The Effects of Ohio’s ‘Heartbeat’ Bill Could Go Beyond Women’s Health Care
In November, Ohio’s Republican-led House passed a fetal “heartbeat” bill stating that abortions cannot be legally performed after a fetal heartbeat could be detectable by transvaginal ultrasound — in some cases, as early as six weeks. The state’s Senate sailed the legislation through on Wednesday, December 12, with a slight amendment that allows for the procurement of an abortion after a fetal heartbeat is detectable by non-transvaginal ultrasounds, such as abdominal ultrasounds, which would potentially allow women a few extra weeks to legally obtain an abortion in the state.
Beyond its grave implications for women’s reproductive health, the Senate-passed bill adds an even more sinister legality, proposed after the House bill first passed: Anyone who performs an abortion after a fetal heartbeat is detected by ultrasound can be charged with a fifth-degree felony and receive a sentence of up to one year in jail along with a $2,500 fine.
“It’s [the law] tying the hands of medical professionals who want to do what’s best for their patients, and it punishes doctors who perform abortions with prison time,” Democratic State Senator Charleta Tavares told Bustle. “Who wants to even have that hanging over their head?”
Tavares, alongside her colleague Senator Sandra Williams, raised concerns that the bill may deter medical students from studying or even taking jobs in the state, which already faces a physician shortage in 137 geographic areas. While physician shortages may seem like a workable issue, evidence shows that areas across the country without access to safe medical care have higher instances of untreated physical and mental health, lower quality of life, and higher instances of preventable deaths.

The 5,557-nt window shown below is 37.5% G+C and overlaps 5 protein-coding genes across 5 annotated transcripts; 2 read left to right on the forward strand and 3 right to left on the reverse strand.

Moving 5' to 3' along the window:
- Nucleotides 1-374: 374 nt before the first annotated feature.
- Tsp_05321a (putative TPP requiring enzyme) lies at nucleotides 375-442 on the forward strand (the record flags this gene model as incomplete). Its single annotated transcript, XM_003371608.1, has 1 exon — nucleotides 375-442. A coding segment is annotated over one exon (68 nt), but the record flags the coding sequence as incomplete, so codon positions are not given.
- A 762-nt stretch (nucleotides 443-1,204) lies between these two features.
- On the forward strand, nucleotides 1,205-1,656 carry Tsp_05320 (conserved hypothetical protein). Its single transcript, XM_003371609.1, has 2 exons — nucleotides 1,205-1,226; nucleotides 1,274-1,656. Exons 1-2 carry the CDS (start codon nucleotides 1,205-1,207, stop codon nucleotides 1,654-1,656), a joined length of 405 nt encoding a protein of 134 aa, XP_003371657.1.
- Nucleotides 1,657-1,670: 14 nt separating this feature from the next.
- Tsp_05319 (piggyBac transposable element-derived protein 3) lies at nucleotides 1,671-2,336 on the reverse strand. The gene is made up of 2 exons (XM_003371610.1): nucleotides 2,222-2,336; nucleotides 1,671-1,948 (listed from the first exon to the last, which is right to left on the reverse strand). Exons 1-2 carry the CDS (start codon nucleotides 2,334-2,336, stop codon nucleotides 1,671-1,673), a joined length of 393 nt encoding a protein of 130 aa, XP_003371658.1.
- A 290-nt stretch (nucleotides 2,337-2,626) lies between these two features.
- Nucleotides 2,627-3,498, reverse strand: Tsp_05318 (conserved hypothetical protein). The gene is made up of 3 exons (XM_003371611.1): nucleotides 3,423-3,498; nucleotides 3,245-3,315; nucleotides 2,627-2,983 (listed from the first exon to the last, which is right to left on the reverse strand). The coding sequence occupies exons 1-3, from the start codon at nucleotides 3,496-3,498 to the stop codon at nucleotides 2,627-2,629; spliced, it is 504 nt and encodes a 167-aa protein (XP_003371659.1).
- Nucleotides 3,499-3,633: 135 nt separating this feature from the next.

In fact, looking at how rural health disparities affect people without access to health care could give a good indication of what could happen to all Ohioans if Tavares and Williams are correct. Without access to reliable medical care, patients may choose not to see a doctor, particularly if they need to travel longer than one or two hours away.
“Access to providers, even family physicians, is a problem,” Gary Hart, PhD, director of the Center for Rural Health, University of North Dakota School of Medicine and Health Sciences, told the Association of American Medical Colleges in 2017. “If you want to go to an OB/GYN, depending on where you live in the country, you may have to go 200 miles.”
The CDC says that with regard to the five most common causes of death in the US, rural areas are disproportionately affected more because of lack of access to “public health programs that support healthier behaviors and neighborhoods and better access to health care services.” The CDC suggests that in order to reduce what they call “potentially excessive deaths,” these communities should have better access to prevention services (like screenings, information, and wellness checks) and more health care providers in general. But that’s easier said than done, and in a state with already dwindling numbers of medical professionals, it could become nearly impossible to rectify.
Although previous attempts at heartbeat bills have been vetoed by Governor John Kasich, only to be replaced by slightly less dangerous abortion bans, Tavares told Bustle that the fixation on women’s bodies, and women’s health, from a mostly male legislature, is deeply troubling.
“There’s this focus on the womb,” she said. “As I listened to those speaking [on the floor Wednesday], disproportionately once again they’re older Caucasian men speaking about a woman’s body and what she can and cannot do with it. As I shared yesterday, the message to women of Ohio is they’re still chattel, and men know what’s best.”
Although Kasich says he will veto this bill if it gets to his desk before his tenure ends at the end of the month, incoming Governor-elect Mike DeWine says he will pass it into law if he gets to the bill upon being sworn into office. A second bill, banning the use of dilation and evacuation (known as a D&E procedure) in the second trimester, regardless of medical necessity, will join the heartbeat bill on Kasich’s desk. Kasich has not announced whether he will veto the second bill.
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